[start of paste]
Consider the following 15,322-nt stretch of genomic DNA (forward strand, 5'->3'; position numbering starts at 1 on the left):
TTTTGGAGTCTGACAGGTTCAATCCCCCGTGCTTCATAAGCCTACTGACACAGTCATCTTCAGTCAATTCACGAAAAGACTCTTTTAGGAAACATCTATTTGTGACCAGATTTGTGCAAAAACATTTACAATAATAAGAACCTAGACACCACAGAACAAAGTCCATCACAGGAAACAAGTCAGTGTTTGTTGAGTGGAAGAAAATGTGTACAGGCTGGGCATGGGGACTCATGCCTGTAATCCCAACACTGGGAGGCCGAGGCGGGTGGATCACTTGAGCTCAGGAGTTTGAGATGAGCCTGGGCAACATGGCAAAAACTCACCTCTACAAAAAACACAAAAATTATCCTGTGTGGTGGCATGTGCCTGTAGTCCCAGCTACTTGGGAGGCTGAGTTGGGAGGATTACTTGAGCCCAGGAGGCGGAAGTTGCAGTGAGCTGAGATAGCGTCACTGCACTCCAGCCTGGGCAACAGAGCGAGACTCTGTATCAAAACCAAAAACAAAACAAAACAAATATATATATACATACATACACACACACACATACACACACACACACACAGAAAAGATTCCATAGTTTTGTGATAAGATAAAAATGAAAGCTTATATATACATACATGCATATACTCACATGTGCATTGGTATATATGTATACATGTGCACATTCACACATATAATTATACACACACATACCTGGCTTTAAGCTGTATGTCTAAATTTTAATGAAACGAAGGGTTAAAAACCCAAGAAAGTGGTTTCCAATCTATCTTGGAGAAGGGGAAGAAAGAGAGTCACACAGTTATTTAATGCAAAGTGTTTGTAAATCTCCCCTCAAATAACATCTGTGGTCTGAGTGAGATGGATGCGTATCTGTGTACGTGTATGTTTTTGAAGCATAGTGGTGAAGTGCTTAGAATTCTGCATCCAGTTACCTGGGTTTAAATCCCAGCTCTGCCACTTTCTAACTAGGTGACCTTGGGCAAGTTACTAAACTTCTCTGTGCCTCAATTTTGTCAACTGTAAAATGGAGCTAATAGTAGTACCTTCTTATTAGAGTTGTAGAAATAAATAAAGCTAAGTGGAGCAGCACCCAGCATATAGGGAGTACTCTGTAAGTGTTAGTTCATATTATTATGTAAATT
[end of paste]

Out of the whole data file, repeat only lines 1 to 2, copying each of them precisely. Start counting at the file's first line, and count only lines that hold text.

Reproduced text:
Consider the following 15,322-nt stretch of genomic DNA (forward strand, 5'->3'; position numbering starts at 1 on the left):
TTTTGGAGTCTGACAGGTTCAATCCCCCGTGCTTCATAAGCCTACTGACACAGTCATCTTCAGTCAATTCACGAAAAGACTCTTTTAGGAAACATCTATTTGTGACCAGATTTGTGCAAAAACATTTACAATAATAAGAACCTAGACACCACAGAACAAAGTCCATCACAGGAAACAAGTCAGTGTTTGTTGAGTGGAAGAAAATGTGTACAGGCTGGGCATGGGGACTCATGCCTGTAATCCCAACACTGGGAGGCCGAGGCGGGTGGATCACTTGAGCTCAGGAGTTTGAGATGAGCCTGGGCAACATGGCAAAAACTCACCTCTACAAAAAACACAAAAATTATCCTGTGTGGTGGCATGTGCCTGTAGTCCCAGCTACTTGGGAGGCTGAGTTGGGAGGATTACTTGAGCCCAGGAGGCGGAAGTTGCAGTGAGCTGAGATAGCGTCACTGCACTCCAGCCTGGGCAACAGAGCGAGACTCTGTATCAAAACCAAAAACAAAACAAAACAAATATATATATACATACATACACACACACACATACACACACACACACACAGAAAAGATTCCATAGTTTTGTGATAAGATAAAAATGAAAGCTTATATATACATACATGCATATACTCACATGTGCATTGGTATATATGTATACATGTGCACATTCACACATATAATTATACACACACATACCTGGCTTTAAGCTGTATGTCTAAATTTTAATGAAACGAAGGGTTAAAAACCCAAGAAAGTGGTTTCCAATCTATCTTGGAGAAGGGGAAGAAAGAGAGTCACACAGTTATTTAATGCAAAGTGTTTGTAAATCTCCCCTCAAATAACATCTGTGGTCTGAGTGAGATGGATGCGTATCTGTGTACGTGTATGTTTTTGAAGCATAGTGGTGAAGTGCTTAGAATTCTGCATCCAGTTACCTGGGTTTAAATCCCAGCTCTGCCACTTTCTAACTAGGTGACCTTGGGCAAGTTACTAAACTTCTCTGTGCCTCAATTTTGTCAACTGTAAAATGGAGCTAATAGTAGTACCTTCTTATTAGAGTTGTAGAAATAAATAAAGCTAAGTGGAGCAGCACCCAGCATATAGGGAGTACTCTGTAAGTGTTAGTTCATATTATTATGTAAATT